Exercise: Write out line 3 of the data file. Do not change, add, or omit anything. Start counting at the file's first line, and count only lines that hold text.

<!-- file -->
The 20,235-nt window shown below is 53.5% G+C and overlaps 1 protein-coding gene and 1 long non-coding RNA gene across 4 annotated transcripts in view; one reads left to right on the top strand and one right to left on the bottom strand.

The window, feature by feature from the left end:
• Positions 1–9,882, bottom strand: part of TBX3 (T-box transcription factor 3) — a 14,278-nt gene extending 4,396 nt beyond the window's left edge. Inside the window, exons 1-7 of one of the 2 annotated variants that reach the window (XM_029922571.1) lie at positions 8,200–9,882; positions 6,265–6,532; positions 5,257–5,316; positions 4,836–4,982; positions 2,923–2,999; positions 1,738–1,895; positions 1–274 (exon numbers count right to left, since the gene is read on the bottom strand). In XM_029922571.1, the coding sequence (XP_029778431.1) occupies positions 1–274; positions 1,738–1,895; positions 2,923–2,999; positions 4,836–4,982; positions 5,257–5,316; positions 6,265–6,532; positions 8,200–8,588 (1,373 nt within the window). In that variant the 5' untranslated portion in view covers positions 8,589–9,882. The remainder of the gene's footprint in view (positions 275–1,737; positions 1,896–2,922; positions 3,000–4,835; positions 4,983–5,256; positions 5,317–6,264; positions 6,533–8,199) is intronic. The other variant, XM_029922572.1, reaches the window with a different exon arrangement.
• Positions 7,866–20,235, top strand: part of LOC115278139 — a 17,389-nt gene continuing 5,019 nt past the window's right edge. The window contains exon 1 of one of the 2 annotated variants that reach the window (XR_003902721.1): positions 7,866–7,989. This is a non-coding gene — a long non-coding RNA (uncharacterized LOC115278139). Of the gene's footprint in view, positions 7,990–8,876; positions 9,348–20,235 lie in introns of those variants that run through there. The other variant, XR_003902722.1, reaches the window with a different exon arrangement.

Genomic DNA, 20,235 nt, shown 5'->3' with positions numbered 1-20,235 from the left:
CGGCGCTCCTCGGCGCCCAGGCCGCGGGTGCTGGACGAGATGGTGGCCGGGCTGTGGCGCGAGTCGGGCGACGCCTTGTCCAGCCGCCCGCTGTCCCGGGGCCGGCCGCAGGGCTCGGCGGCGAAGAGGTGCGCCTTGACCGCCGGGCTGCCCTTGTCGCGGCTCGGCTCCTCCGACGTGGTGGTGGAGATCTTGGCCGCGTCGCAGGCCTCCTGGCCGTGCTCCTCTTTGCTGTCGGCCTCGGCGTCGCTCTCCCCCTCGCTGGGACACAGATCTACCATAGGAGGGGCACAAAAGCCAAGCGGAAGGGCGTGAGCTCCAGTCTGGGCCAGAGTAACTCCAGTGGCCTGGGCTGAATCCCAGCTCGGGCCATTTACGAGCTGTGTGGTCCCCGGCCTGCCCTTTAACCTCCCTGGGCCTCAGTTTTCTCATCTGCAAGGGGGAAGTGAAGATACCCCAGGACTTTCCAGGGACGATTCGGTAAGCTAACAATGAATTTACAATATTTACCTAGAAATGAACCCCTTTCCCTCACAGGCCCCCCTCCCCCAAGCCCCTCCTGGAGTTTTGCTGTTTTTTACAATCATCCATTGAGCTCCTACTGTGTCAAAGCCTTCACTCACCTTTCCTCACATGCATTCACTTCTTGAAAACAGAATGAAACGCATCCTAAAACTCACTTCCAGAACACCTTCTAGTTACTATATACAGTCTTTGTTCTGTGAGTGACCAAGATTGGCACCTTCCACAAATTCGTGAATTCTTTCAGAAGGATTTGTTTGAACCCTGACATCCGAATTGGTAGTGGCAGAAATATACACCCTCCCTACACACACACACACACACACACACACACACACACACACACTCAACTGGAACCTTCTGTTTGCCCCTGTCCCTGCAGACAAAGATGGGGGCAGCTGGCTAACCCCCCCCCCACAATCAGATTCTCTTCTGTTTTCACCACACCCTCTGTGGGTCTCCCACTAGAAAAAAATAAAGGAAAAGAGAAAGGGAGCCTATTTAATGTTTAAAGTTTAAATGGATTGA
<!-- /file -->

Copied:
• Positions 1–9,882, bottom strand: part of TBX3 (T-box transcription factor 3) — a 14,278-nt gene extending 4,396 nt beyond the window's left edge. Inside the window, exons 1-7 of one of the 2 annotated variants that reach the window (XM_029922571.1) lie at positions 8,200–9,882; positions 6,265–6,532; positions 5,257–5,316; positions 4,836–4,982; positions 2,923–2,999; positions 1,738–1,895; positions 1–274 (exon numbers count right to left, since the gene is read on the bottom strand). In XM_029922571.1, the coding sequence (XP_029778431.1) occupies positions 1–274; positions 1,738–1,895; positions 2,923–2,999; positions 4,836–4,982; positions 5,257–5,316; positions 6,265–6,532; positions 8,200–8,588 (1,373 nt within the window). In that variant the 5' untranslated portion in view covers positions 8,589–9,882. The remainder of the gene's footprint in view (positions 275–1,737; positions 1,896–2,922; positions 3,000–4,835; positions 4,983–5,256; positions 5,317–6,264; positions 6,533–8,199) is intronic. The other variant, XM_029922572.1, reaches the window with a different exon arrangement.